The shocks of COVID-19 tested the resilience of every organisation.
Global supply chains were disrupted, new ways of working were adopted, and business plans were adapted. Understanding and applying business resilience principles has been vital for continuity, but it will be even more important on the road to recovery and beyond.
That’s the view of Adam Berryman, Specialist, Enterprise Risk Management and Business Resilience for IAG’s Risk Partners..
APPLYING BUSINESS RESILIENCE
In an upcoming ANZIIF webinar, Berryman will discuss the application of business resilience principles and how they contribute to strategic and commercial benefits for every organisation.
‘Resilient businesses are positioned for longer-term survival, they support human and employee wellbeing and are, accordingly, better positioned with competitive advantage,’ he says.
The concept of business resilience is broad and evolving. Berryman says it encompasses much more than asset or liability protection.
‘It includes agility, employee engagement and mental health. Specifically, it’s defined as the adaptive capacity of an organisation to respond to a changing and complex environment.’
AFINITY FOR RISK MANAGEMENT
Berryman began his insurance career in a graduate role at Commercial Union after completing a Bachelor of Economics.
He later moved into the world of the major insurance brokers, working at JLT, Aon and Willis. It was during this time that he was exposed to the risk consulting side of the insurance business, overseeing risk advisory services to predominantly corporate clients.
Berryman has worked in the sector for more than 25 years and says he was immediately attracted to the discipline of risk management.
‘I like the analytical aspects of risk management as well as the social science and human behavioural elements,’ he says.
Berryman is particularly interested in the dynamic relationships between how clients manage their own business risks and the subsequent impacts on other business drivers, such as safety, finance, insurance, brand and reputation.
'The world of risk management is challenging due to a number of varying elements,’ he says.
‘One of the biggest challenges is that risk, despite all the data analysis and assessment, can often be nebulous, hard to define and difficult to predict. This makes it constantly challenging, client centric and dynamic.’
MOVING GOAL POSTS
When it comes to risk, the goal posts are always changing, but one thing is certain — disruptions are becoming more frequent and severe.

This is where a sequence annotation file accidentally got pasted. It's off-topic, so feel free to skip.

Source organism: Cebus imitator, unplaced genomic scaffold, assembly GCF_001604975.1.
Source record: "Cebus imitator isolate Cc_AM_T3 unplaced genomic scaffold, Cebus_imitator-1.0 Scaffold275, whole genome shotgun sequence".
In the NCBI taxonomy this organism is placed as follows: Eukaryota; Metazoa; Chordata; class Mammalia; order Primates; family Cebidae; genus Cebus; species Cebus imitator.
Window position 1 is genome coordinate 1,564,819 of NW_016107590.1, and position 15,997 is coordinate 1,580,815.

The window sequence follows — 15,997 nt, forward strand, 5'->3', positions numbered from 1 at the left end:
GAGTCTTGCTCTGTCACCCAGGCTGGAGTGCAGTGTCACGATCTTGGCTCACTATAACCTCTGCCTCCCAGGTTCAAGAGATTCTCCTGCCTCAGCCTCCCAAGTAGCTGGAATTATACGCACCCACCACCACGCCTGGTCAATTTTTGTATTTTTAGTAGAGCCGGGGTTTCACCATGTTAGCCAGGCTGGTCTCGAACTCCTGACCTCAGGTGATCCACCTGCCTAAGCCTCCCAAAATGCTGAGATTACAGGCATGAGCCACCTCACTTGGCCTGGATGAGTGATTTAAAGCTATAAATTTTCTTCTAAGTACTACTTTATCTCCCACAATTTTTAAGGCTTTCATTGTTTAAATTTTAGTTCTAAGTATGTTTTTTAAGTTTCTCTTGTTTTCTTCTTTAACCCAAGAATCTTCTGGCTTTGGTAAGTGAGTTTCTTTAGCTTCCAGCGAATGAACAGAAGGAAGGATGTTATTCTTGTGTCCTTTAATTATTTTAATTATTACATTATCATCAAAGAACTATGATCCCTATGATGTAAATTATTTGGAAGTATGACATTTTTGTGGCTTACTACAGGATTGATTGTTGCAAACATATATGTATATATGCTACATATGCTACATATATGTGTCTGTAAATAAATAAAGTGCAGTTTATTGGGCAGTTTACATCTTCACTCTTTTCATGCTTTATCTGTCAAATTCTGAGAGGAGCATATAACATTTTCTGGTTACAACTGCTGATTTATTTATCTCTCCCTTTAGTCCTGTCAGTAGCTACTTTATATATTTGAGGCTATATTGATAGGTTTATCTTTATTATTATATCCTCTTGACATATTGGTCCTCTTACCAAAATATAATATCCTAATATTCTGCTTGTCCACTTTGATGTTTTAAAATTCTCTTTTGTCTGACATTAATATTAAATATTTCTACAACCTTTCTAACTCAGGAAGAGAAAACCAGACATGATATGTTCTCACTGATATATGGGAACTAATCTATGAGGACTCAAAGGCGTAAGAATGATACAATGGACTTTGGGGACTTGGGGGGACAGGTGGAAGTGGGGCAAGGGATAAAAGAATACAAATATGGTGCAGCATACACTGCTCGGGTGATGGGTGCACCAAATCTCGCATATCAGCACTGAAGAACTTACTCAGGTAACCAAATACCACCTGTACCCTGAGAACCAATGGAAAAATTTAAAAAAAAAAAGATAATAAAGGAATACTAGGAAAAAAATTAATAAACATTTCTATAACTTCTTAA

Data from McKinsey & Company, for instance, shows geopolitical risk has not been higher since 2003 and cyber incidents have grown by 24 per cent since 2013.
Climate change is increasing the frequency and severity of extreme weather and climate systems that influence natural disasters, and the COVID-19 pandemic has shown how vulnerable we all are to unexpected crises.
This vulnerability can be managed with renewed focus on resilience, but how is business resilience determined?
Berryman explains that IAG Risk Partners looks at an organisation’s business resilience from two perspectives.
The first is its capacity to cope. This relates to its ability to use its resources to prepare for, absorb and recover from a significant event.
The second is its capacity to adapt — is it equipped to predict, respond and change its operations to mitigate the impacts of short and long-term disruptive circumstances?
KEY INDICATORS OF COPING
‘Key indicators of coping capacity include people character and capital, planning and preparedness and resource competency,’ says Berryman.
‘Awareness and an understanding of risks is another key indicator, as well as training and role clarity that enables rapid implementation of strategies that not only help prevent disruptive events but also mitigate the impacts and improve the recovery process.
Berryman says indicators of adaptive capacity include the way in which knowledge and experience is stored and the flexibility of problem solving.
Take the example of resilience in cyberattacks. Coping capacity may be measured by factors such as an organisation’s cyber hygiene — how often does it install anti-virus software and secure its networks?
To what extend is cyber security embedded in its business practices? How well does it train employees in cyber security? What mechanisms are in place to rapidly respond to cyber risk?
Adaptive capacity may be measured by the efficiency of its business continuity plan — how quickly can it spring into action? How effective is its process for informing stakeholders of a cyber breach?
BEYOND ASSET PROTECTION
Berryman says COVID-19 has sharpened the focus on business resilience. It enables businesses to cope, adapt and recover from disruption and enhances the capacity to respond to various forms of risk.
‘From an insurance perspective, more resilient businesses are better underwriting risks, but resilience is far more than asset protection and liability protection.’
In the upcoming ANZIIF webinar on business resilience, Berryman aims to raise organisational awareness and promote further thinking on the subject, which he says is still relatively new.
‘COVID-19 has raised many elements relating to resilience, particularly focusing on human characteristics.
‘I hope people take from this webinar a better understanding of how we can broaden our learnings from COVIDto apply them in an organisation context, as we continue to explore the concepts in greater detail with broader empirical evidence.’
Hear Adam Berryman speak at the webinar